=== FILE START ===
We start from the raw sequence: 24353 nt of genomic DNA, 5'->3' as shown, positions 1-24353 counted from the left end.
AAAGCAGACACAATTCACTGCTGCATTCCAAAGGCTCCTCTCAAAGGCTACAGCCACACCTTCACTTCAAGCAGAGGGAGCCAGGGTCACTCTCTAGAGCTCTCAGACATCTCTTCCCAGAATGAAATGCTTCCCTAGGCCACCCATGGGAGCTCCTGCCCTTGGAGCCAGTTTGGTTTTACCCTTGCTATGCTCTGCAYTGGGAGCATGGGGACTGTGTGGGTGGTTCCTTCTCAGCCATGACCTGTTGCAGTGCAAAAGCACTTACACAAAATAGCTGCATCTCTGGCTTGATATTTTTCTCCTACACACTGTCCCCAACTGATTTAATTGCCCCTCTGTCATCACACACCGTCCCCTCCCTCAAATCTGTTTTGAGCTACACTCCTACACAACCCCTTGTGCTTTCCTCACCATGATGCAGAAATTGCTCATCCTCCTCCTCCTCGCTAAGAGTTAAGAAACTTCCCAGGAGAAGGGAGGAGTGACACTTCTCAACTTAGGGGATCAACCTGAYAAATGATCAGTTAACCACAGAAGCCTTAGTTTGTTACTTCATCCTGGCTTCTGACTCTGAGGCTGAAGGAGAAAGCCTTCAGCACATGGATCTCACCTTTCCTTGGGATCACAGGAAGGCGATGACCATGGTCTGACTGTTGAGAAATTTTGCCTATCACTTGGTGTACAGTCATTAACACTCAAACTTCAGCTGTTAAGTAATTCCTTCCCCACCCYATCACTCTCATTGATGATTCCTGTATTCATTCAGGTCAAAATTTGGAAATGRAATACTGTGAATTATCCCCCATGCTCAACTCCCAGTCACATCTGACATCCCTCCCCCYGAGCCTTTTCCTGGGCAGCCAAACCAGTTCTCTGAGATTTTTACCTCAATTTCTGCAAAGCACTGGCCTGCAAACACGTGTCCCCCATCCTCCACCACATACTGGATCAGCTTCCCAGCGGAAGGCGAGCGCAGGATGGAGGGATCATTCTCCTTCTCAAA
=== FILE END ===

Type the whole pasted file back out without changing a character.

We start from the raw sequence: 24353 nt of genomic DNA, 5'->3' as shown, positions 1-24353 counted from the left end.
AAAGCAGACACAATTCACTGCTGCATTCCAAAGGCTCCTCTCAAAGGCTACAGCCACACCTTCACTTCAAGCAGAGGGAGCCAGGGTCACTCTCTAGAGCTCTCAGACATCTCTTCCCAGAATGAAATGCTTCCCTAGGCCACCCATGGGAGCTCCTGCCCTTGGAGCCAGTTTGGTTTTACCCTTGCTATGCTCTGCAYTGGGAGCATGGGGACTGTGTGGGTGGTTCCTTCTCAGCCATGACCTGTTGCAGTGCAAAAGCACTTACACAAAATAGCTGCATCTCTGGCTTGATATTTTTCTCCTACACACTGTCCCCAACTGATTTAATTGCCCCTCTGTCATCACACACCGTCCCCTCCCTCAAATCTGTTTTGAGCTACACTCCTACACAACCCCTTGTGCTTTCCTCACCATGATGCAGAAATTGCTCATCCTCCTCCTCCTCGCTAAGAGTTAAGAAACTTCCCAGGAGAAGGGAGGAGTGACACTTCTCAACTTAGGGGATCAACCTGAYAAATGATCAGTTAACCACAGAAGCCTTAGTTTGTTACTTCATCCTGGCTTCTGACTCTGAGGCTGAAGGAGAAAGCCTTCAGCACATGGATCTCACCTTTCCTTGGGATCACAGGAAGGCGATGACCATGGTCTGACTGTTGAGAAATTTTGCCTATCACTTGGTGTACAGTCATTAACACTCAAACTTCAGCTGTTAAGTAATTCCTTCCCCACCCYATCACTCTCATTGATGATTCCTGTATTCATTCAGGTCAAAATTTGGAAATGRAATACTGTGAATTATCCCCCATGCTCAACTCCCAGTCACATCTGACATCCCTCCCCCYGAGCCTTTTCCTGGGCAGCCAAACCAGTTCTCTGAGATTTTTACCTCAATTTCTGCAAAGCACTGGCCTGCAAACACGTGTCCCCCATCCTCCACCACATACTGGATCAGCTTCCCAGCGGAAGGCGAGCGCAGGATGGAGGGATCATTCTCCTTCTCAAA